Yezidi are given a voice in the present study in order to shed light on their cultural situation. This approach is respectful toward the Yezidis' religious and spiritual beliefs and practices. The Yezidi community can speak as personally or superficially as they choose regarding the images, thus allowing them to control how much personal religious information is shared. The collaborative approach that most contemporary visual methods employ suits a power-sharing approach to research. The visual enables the identification with personal, subjective themes within a lived religion. Society has moved from a textual culture to a compound, multi-faceted culture full of unmediated images. Since people are used to processing visual information, visual diffusions of research findings are made available to a wide range of people. Thus, visual methods also show a move away from the epistemological example of the sociology of religion. This is because signs and information can be used to demonstrate contact via images: even more so than through text alone (Harper 1998).

The study of material culture implies observing the visual landscape and artifacts of Yezidi society, their production, consumption and meaning. This includes photography, files and videos. Religious sacred images can reveal the use and understanding of visual images as ordered by socially-established symbolic codes, which can be assessed through discursive analysis and ethnographic methods. While the sociocultural aspects of the peacock, along with its projection onto beliefs are well discussed in expert literature, I wish to take a different path. It is my intention to focus on the different dimensions of visual religion and material culture in the context of religious material used by Yezidi in diaspora. In this article, I will highlight the complex connection between Yezidi material attributes and their cultural meaning for the importance of material objects in Yezidi lives and beliefs. By using various viewpoints of material culture, visualization and religious healing, I will paint a broader, more complex depiction of this unique phenomenon.

Visual methods cross cognitive thought processes to capture the controversial, reactive, unconscious ways that people live out religion. The research in this article focuses on the participation of the Yezidi community in religious digital networks and the way in which such participation structures their religious practices and feelings. The aim is to understand the digital activities of the Yezidi and their participation in transnational religious networks.

Participation in the community is essential as is collecting data in a manner that takes into account the context of the community. This means trying to find a balance between the role of cause and effect, self-participation, individual cultural involvement and the structured, objectifying scientist (Kozinets 2010). This method helped me process a rich data source, including archival data from a website and field notes from researcher observations during the investigation. For offline data collection, I mainly relied on statements from interviewees. Interviews usually attempt to capture participants' individual experience in order to understand the experience of other people in similar situations (Flick 2007:79).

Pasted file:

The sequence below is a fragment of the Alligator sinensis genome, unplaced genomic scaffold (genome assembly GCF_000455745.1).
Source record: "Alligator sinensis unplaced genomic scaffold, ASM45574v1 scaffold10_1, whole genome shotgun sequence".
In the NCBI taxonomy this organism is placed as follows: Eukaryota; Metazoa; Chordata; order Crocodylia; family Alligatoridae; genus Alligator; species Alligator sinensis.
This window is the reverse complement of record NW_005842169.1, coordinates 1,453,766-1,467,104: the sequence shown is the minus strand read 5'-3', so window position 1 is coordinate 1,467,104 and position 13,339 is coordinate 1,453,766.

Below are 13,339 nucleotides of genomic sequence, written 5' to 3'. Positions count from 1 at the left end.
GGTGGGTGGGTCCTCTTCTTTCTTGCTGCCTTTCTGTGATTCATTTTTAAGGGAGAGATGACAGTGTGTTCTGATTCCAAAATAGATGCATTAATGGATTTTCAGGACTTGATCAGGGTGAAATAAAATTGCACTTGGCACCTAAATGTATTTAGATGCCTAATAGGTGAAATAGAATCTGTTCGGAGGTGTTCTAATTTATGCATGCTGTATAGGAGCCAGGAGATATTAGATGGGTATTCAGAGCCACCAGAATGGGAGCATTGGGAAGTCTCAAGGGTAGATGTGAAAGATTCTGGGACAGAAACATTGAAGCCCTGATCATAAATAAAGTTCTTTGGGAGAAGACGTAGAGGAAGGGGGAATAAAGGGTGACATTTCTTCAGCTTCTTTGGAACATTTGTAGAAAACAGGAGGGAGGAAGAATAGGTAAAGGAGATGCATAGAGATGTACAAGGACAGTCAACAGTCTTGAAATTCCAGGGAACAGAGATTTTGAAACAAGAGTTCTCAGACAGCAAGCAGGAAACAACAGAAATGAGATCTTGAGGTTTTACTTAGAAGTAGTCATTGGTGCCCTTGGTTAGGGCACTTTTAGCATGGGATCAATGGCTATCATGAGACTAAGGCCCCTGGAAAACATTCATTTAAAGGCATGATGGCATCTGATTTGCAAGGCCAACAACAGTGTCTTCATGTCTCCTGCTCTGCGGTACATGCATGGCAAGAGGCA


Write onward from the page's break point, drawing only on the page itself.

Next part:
I followed Bryman's suggestion of "words rather numbers" (2004:266) and thus concentrated on what participants shared. I strived to understand them and paid attention to their words. The websites I analyzed are good examples of how access to media has increased immensely for minorities, allowing them to present and discuss news, experiences and issues related to their own communities: all this on their own terms. The sample for my case study consists of four German Facebook pages where Yezidi people discuss various aspects of their lives in connection to their religious affiliation. This involved pages such as Yezidi time, يااللهيا طــاووس ملــــك [Yā god, Tāwūs Malik], Yazidi in Australia, Yazidi in Canada Lalish Baadre, Lalish TV, Tāwūs Malek The Peacock Angel; including posts, images, stories and videos. I decided to focus on prominent concepts such as "remembering the past" and "I became stronger in my beliefs," but my research mostly focuses on "relief." I also held interviews with the pages' creators and selected respondents of various ages and educational backgrounds. In the interviews conducted for the Facebook research, respondents talked extensively about how they use their beliefs about the Yezidi religion on Facebook.

Tāwūs Malek, the "Peacock Angel" or "Peacock King," is the most import deity of the Yezidi. The Yezidi believe that theirs is the oldest religion on Earth, and that their customs are related to them through the Peacock Angel. They claim that Tāwūs Malek is the true creator and ruler of the universe: and therefore a part of all religious traditions. God created him as an expression at the beginning of time (Guest 1993:208-12; Kreyenbroek 1995:55-6). For the Yezidi, the most sacred place on Earth is located in northern Iraq. They say that here Tāwūs Malek was able to calm the Earth by covering it in his peacock colors.